With the S&P 500 having dropped 14% this year, you might be thinking now is a time to swoop in for bargains.
If so, you may want to consider Morningstar’s roster of the 10 most undervalued stocks on its “Best Companies to Own” list.
The companies on that “Best” list are assigned wide moats by Morningstar, which means it thinks the companies will produce returns that outweigh their costs for the next 20 years or more.
The strength of the companies’ competitive advantages is either steady or increasing.
The “Best Companies” also have predictable cash flows and strong records on environmental, social and governance issues.
Here are the 10 most undervalued stocks on the “Best Companies” list. Undervaluation is measured in comparison with Morningstar’s fair-value estimate for a stock.
The metric used is a ratio of the company’s actual share price as of May 31 to Morningstar’s fair value estimate.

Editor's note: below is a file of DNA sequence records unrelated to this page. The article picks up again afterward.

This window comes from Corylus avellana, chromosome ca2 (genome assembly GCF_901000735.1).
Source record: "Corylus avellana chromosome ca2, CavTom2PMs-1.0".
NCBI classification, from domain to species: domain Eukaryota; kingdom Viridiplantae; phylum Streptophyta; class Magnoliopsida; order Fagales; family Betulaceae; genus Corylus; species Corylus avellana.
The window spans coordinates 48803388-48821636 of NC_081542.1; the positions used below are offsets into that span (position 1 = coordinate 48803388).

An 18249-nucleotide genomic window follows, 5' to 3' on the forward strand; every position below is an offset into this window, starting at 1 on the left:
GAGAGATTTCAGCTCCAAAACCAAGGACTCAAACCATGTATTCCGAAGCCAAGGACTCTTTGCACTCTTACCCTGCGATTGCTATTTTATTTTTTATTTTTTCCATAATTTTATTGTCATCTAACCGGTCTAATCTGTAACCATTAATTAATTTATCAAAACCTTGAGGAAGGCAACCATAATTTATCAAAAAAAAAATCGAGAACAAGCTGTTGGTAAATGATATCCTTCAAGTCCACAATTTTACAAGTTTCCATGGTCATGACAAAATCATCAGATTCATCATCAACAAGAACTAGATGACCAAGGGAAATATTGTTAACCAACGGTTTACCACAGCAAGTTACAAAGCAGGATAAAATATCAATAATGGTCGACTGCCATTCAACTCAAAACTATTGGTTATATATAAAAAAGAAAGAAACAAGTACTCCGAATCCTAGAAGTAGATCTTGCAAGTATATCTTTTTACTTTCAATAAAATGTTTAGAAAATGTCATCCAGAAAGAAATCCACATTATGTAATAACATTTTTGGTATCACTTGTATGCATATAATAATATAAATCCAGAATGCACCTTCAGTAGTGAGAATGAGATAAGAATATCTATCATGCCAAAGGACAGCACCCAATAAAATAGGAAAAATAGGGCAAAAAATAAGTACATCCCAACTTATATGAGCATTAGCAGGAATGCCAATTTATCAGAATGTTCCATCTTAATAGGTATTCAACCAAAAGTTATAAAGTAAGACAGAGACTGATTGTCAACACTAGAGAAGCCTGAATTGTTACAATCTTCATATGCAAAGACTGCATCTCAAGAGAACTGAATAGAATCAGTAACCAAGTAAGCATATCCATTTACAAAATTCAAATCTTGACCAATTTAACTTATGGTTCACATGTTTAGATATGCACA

The list is in order of valuation, with the most undervalued company first.
3. Taiwan Semiconductor (TSM) - Get Taiwan Semiconductor Manufacturing Company Ltd. Report, the world’s largest dedicated contract chipmaker. Valuation ratio: 0.56
6. Anheuser-Busch InBev (BUD) - Get Anheuser-Busch Inbev SA Sponsored ADR (Belgium) Report, the brewer. Valuation ratio: 0.63
Morningstar’s Take on Salesforce...
“While the enterprise cloud computing solution provider likely faces a dip in revenue growth below 20% at some point in the next few years, we think ongoing margin expansion will provide compound earnings growth of more than 20% for much longer,” Morningstar writes.
“Salesforce has assembled a front-office empire it can build on for years to come.”
...and on Anheuser-Busch
“The company has a history of buying brands with promising growth platforms and then expanding distribution while ruthlessly squeezing costs from the businesses, which contributes to the company’s exemplary Morningstar Capital Allocation Rating,” Morningstar said.
“AB InBev has one of the strongest cost advantages in our consumer defensive coverage and is among the most efficient operators.”
The author of this story owns shares of Salesforce and Adobe.